The past few days have been filled with commentary on the killing of Usama Bin Laden, the terrorist behind the 9/11 attack on the US. Was the killing just or unjust? Should Christians rejoice in the killing of man who was filled with such violence and hatred?
Tonight I heard an interview with Edward Beck, a Catholic Priest and "religious" contributor to various news outlets. Beck indicated his frustration with the rejoicing and jubilation over the death of Bin Laden. Beck also continued, "killing one man (bin laden) is not justice. If you want justice then you would have to kill 3000." Beck was insinuating that for those who feel justice has been served by Bin Laden's death, there would need to be a one to one killing that had to take place.
Beck's whole argument was based on his misunderstanding of the justice of God. He seemingly has no concept or understanding of God's justice and blurs the lines for those who hear him. Beck indicated that a Christian should never condone killing and that as Christians, we are called to "love our enemies and pray for those who persecute us."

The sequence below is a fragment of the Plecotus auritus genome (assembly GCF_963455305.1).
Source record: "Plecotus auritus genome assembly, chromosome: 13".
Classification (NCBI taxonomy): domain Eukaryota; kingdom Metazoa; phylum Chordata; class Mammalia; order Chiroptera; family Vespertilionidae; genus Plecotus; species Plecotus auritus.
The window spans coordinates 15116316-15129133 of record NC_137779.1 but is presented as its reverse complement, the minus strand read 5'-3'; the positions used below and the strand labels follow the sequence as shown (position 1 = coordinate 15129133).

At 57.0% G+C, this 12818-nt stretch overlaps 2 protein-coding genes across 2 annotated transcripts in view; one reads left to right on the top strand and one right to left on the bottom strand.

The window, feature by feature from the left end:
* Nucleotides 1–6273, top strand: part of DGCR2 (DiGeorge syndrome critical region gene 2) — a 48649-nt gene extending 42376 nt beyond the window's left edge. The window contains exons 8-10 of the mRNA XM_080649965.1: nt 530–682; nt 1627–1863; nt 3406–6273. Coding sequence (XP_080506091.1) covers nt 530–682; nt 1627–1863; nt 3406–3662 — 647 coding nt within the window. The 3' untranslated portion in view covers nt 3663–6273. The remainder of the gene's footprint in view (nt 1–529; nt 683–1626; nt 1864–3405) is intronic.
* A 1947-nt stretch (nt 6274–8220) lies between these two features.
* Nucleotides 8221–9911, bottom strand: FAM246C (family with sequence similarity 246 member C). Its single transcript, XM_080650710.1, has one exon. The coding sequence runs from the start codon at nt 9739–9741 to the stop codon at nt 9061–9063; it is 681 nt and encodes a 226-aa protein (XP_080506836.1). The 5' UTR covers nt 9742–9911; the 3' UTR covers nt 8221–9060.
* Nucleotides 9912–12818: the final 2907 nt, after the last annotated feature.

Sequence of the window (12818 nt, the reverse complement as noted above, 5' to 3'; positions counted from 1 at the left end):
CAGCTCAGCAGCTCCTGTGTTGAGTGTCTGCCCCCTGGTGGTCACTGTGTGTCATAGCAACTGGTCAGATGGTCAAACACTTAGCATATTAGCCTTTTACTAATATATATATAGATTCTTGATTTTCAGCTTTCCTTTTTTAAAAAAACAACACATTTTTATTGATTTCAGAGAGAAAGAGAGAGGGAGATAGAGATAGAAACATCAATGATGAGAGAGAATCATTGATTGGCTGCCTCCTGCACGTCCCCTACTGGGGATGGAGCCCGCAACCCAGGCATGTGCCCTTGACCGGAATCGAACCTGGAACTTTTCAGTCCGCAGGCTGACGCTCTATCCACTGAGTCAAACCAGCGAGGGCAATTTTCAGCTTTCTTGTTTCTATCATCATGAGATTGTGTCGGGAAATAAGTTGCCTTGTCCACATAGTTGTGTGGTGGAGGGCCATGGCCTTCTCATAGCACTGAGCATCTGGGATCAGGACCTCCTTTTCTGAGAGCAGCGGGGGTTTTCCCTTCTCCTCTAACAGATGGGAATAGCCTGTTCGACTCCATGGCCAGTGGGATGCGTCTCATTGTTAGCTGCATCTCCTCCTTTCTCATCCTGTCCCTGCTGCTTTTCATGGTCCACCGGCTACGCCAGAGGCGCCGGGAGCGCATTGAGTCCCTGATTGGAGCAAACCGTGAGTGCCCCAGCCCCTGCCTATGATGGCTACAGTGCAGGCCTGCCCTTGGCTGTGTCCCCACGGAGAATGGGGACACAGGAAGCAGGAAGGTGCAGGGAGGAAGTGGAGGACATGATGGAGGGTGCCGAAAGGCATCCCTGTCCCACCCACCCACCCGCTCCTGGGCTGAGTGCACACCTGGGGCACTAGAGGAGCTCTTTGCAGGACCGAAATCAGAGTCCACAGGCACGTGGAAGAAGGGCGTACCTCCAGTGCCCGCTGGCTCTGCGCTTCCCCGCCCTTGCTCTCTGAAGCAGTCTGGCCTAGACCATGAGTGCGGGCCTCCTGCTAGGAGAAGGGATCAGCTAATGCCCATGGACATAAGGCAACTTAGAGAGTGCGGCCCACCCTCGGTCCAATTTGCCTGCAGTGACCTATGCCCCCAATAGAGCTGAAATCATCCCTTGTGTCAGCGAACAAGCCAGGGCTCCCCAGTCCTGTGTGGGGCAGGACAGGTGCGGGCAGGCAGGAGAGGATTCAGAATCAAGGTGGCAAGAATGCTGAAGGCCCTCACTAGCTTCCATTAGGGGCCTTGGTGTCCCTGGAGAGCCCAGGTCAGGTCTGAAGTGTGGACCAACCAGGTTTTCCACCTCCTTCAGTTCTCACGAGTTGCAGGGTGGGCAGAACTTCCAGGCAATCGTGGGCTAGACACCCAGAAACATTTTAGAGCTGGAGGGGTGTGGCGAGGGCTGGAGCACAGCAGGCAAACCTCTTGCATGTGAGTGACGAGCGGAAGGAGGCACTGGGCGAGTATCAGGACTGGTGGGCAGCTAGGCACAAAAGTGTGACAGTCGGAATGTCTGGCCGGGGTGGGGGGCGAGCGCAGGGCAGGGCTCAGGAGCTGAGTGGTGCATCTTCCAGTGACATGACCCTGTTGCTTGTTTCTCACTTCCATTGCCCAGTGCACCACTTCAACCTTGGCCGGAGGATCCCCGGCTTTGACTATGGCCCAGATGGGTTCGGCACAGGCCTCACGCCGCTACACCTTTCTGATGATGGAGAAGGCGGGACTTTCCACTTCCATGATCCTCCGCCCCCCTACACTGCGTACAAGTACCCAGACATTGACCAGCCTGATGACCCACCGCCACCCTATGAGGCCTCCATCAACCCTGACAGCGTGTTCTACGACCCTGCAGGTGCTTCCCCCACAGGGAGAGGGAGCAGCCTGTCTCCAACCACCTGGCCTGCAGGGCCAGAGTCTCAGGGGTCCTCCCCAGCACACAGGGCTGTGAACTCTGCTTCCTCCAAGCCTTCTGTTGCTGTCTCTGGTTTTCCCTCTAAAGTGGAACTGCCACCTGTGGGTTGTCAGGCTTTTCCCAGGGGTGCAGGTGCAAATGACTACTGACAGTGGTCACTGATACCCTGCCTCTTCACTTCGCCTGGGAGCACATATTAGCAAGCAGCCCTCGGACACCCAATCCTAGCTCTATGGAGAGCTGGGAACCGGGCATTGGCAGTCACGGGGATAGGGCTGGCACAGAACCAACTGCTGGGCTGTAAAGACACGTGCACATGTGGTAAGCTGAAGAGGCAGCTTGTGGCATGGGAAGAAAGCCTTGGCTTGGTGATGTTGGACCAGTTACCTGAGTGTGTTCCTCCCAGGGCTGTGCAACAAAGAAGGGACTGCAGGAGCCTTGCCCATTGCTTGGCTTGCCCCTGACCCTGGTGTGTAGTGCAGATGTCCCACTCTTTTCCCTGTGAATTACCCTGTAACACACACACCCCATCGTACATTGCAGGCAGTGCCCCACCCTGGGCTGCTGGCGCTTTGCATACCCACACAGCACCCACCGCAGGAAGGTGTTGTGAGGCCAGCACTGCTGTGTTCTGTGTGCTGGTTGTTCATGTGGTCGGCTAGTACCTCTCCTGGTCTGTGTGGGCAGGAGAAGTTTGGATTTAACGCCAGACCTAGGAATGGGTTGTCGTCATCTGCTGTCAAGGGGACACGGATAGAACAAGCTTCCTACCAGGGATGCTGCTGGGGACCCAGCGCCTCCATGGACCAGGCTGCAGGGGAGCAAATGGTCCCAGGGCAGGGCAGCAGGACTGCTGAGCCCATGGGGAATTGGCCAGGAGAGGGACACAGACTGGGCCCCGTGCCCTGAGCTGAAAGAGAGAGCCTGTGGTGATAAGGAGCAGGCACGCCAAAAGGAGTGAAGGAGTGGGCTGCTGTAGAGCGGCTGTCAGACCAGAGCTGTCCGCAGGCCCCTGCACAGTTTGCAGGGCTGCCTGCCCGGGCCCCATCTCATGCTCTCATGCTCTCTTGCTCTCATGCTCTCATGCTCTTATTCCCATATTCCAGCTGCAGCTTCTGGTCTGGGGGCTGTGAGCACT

Although Beck is correct in his statement, he is way off in his understanding. Christ command to love and pray does not negate the penalty of sin and God's establishment of governmental authority to bring justice (Romans 13). God established the penalty for taking a human life in Genesis 9:5-6 and contrary to what many would want to believe, Christ did not undo this call for justice. Christ established His church and commanded that they be submissive to governmental authorities and the apostle Paul reiterated this in Romans 13. Our governments have been given the authority to wield the sword for our own protection and benefit.
I would agree with Beck that we should not rejoice of the destruction of a man, but we must not neglect rejoicing in the justice of God being fulfilled. Dr. John Piper wrote an excellent piece on this on the Desiring God blog (click here).
As Christians we do not rejoice in the destruction of the wicked, but we do rejoice in the satisfaction and justice of God.